Rami Majzoub, Executive Director for Institutional Advancement: “Together, we can achieve great developments for AUBG”
AUBG’s new Executive Director for Institutional Advancement has traveled all the way from Lebanon to Bulgaria to become an integral part of the university’s development. A truly multicultural person and an established leader, Rami Majzoub found AUBG to be the appropriate place for his next career step.
“I am excited to be here and I look forward to great achievements for AUBG,” Majzoub said. “I look forward to growing AUBG together with all the community; collaborate with the students, faculty, staff and alumni.”
Majzoub has already been on his first alumni visit to meet with the AUBG community in Brussels.
“It is great to see how much the alumni are excited to be involved and some of them to give back to the university,” he said.
Some of the key aspects to AUBG’s future development lie in optimizing the “human dimension” of the university and reaching “an agreement with the bigger picture, the strategic vision of the board of trustees,” Majzoub said.
“The team [at AUBG] is very talented and we can do so many things together,” he said. “The Board has set to us a very ambitious goal to grow the university and it is only with proper coordination and leveraging the Student/Faculty/Staff/Alumni synergy and Board’s own network that we can achieve this.”
Majzoub has a rich experience in academia to guide his work at AUBG. He spent six years mastering the ins and outs of fundraising as the Associate Director of Development at the Lebanese American University (LAU).
While LAU has a student body of 8,000 and is set in a different cultural environment, there are ways in which it is comparable to AUBG, Majzoub said. “The basics are pretty much similar; it is about a standard American private university in its structure and operations,” he said.
Majzoub got his bachelor’s degree in Computer Science from LAU and acquired an MBA in Management from the Paris Chamber of Commerce managed ESA Business School. Prior to returning to LAU as a staff member, Majzoub spent almost 11 years as Media Manager at Thomson Reuters where he was managing the media clients portfolio for 13 countries. He also has experience as Sales Director at Abu Dhabi Media Zone and as the Advisor to the Minister of the Lebanese Ministry of Telecommunications, where he was in charge of a World Bank project.
A multilingual person who has traveled to 50 countries and is married to a half-Bulgarian, Majzoub said he has “always been attracted to Bulgaria.”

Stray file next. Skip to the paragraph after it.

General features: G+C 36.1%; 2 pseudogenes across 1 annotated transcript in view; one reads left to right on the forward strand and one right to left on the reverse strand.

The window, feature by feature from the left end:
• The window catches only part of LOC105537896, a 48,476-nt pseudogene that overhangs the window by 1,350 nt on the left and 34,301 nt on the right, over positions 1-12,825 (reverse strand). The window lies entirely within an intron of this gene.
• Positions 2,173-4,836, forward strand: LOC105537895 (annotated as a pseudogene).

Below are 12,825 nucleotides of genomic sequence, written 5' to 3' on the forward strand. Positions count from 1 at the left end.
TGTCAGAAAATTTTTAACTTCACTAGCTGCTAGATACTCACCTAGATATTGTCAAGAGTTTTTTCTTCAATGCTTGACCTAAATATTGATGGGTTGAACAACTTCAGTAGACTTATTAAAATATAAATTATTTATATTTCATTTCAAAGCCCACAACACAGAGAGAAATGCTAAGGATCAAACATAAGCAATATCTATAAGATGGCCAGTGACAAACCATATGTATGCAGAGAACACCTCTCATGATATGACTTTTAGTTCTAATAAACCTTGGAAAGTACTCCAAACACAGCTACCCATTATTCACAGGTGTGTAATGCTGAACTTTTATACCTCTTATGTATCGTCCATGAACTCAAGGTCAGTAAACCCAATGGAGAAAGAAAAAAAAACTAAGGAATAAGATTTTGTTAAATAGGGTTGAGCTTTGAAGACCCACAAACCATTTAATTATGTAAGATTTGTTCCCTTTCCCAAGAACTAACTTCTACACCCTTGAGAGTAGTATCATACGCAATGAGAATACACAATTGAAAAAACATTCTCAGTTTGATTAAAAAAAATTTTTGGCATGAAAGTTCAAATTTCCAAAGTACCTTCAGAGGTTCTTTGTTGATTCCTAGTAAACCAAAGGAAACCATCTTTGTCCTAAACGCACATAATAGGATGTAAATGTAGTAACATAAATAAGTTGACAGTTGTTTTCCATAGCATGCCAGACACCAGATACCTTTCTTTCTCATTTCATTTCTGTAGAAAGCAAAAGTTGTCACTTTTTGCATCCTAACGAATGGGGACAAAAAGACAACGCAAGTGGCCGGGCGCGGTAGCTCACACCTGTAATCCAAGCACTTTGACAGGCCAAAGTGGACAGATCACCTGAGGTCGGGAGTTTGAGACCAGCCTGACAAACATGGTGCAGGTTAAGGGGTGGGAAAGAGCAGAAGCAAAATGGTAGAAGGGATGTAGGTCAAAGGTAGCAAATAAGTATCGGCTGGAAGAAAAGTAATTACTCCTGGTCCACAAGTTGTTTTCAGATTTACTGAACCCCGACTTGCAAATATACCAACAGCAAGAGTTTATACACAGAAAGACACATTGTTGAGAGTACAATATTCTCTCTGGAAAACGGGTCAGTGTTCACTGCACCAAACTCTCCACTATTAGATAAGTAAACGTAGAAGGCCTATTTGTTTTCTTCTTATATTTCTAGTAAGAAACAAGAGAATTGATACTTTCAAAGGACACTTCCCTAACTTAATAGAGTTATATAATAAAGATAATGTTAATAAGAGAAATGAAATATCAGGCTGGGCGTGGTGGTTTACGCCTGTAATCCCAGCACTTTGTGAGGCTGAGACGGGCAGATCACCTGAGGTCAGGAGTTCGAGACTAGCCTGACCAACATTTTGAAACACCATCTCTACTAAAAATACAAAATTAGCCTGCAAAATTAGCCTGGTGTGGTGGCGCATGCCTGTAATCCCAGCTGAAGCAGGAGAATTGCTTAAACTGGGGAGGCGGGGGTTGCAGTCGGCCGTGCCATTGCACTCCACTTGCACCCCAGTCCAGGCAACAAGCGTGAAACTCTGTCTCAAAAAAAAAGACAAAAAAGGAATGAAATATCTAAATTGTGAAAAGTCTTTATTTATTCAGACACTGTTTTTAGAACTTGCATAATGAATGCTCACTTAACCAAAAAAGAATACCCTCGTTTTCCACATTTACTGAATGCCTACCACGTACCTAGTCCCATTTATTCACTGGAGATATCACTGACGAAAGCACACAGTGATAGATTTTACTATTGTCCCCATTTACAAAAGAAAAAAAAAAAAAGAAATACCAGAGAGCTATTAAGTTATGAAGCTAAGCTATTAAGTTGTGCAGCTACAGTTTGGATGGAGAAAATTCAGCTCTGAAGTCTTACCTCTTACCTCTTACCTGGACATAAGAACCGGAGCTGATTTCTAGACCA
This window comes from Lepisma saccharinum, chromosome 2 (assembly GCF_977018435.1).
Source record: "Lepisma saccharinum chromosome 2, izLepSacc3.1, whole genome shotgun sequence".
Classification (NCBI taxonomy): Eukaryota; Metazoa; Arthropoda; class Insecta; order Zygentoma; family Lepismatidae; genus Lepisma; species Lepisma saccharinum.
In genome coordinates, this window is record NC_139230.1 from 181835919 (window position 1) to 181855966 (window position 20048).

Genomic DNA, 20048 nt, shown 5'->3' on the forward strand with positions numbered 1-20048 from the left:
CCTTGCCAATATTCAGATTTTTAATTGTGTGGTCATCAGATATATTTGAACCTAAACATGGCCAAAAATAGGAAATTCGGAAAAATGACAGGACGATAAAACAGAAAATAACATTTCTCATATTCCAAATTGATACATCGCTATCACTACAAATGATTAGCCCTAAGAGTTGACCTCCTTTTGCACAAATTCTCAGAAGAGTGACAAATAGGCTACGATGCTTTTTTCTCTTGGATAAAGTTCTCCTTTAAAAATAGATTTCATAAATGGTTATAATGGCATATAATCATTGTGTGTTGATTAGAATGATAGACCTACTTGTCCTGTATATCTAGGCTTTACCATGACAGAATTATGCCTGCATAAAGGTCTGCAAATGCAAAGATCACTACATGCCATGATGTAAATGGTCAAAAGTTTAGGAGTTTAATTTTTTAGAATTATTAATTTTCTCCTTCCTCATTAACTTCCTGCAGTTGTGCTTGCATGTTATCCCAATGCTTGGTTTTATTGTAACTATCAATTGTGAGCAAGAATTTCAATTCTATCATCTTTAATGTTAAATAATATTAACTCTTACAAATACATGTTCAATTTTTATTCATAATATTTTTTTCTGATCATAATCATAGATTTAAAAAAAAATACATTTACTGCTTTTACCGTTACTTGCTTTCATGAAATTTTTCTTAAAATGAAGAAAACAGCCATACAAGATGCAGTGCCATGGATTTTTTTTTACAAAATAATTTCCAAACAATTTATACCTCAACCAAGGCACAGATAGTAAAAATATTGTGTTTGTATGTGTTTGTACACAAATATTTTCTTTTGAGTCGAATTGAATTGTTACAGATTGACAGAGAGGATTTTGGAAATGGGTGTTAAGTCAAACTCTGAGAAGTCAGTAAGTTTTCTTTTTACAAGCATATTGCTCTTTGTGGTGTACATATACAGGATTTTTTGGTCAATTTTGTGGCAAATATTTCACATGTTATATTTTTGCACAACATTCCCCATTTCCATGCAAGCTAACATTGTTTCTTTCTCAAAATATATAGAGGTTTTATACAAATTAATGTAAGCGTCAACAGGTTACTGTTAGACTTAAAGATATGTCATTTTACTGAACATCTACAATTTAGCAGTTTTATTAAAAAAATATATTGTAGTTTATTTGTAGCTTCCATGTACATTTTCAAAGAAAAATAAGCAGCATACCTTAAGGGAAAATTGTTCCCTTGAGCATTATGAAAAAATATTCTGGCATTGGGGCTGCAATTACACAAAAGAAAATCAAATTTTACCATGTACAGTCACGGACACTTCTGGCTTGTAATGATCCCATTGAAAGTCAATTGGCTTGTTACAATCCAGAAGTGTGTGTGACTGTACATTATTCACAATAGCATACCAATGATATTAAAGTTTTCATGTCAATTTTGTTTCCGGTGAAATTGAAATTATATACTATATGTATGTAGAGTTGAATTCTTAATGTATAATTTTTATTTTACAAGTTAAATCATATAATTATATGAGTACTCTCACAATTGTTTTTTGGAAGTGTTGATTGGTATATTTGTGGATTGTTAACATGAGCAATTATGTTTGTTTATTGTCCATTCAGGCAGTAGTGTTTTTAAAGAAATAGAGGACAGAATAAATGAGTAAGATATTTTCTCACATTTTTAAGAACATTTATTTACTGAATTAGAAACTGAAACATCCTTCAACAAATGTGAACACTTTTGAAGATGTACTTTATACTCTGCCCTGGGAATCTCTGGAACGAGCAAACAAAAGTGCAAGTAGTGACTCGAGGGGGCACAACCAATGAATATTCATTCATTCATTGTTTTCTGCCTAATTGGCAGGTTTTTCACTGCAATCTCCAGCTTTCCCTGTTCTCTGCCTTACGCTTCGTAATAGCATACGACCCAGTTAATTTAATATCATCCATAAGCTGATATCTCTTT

“I speak four languages and now I am striving to learn Bulgarian,” he said. “What captured my attention [at AUBG] is that here we have more than 40 different nationalities of students.”
Majzoub is also passionate for innovation, social entrepreneurship and empowering young leaders. “All my extracurricular activities have been evolving around setting up new NGOs (like Junior Achievement Lebanon and JCI), which empower young people to create positive change,” he said.
In addition to being the founder of several NGOs, Majzoub was elected as the Executive Vice-President of JCI in 2011 (a worldwide federation of 200,000 young leaders) and President of Rotary Club Beirut Cedars for 2012-13, where he focused his work on the theme "Peace through Lebanese New Generations.”
His passion for innovation motivated Majzoub to play a key role in establishing the Beirut Digital District (BDD), a concept very similar in its structure to the Science & Technology Park in Sofia, Bulgaria. The success in this venture prompted the then Lebanese Minister of Telecoms to ask Majzoub to coordinate the implementation of a Mobile Internet Ecosystem Project with the World Bank. Both projects boost innovation among young students and entrepreneurs and allow for jobs creation.
Only days after arriving, Majzoub is already taking pride in his AUBG role.
“I found myself immediately on board chairing a scholarship committee whose task was to fairly award more than 10 generous scholarships to the most needy and academically deserving AUBG students,” he said. “At the end of a long meeting, whilst thanking my faculty and staff committee colleagues for their contribution, there was this huge sense of satisfaction in that we are making our academic excellence accessible for all those who dreamt of it. I would love to see both this feeling and the number of scholarships multiplied by 10 for an even greater impact on AUBG and its students!”
Story by Dimana Doneva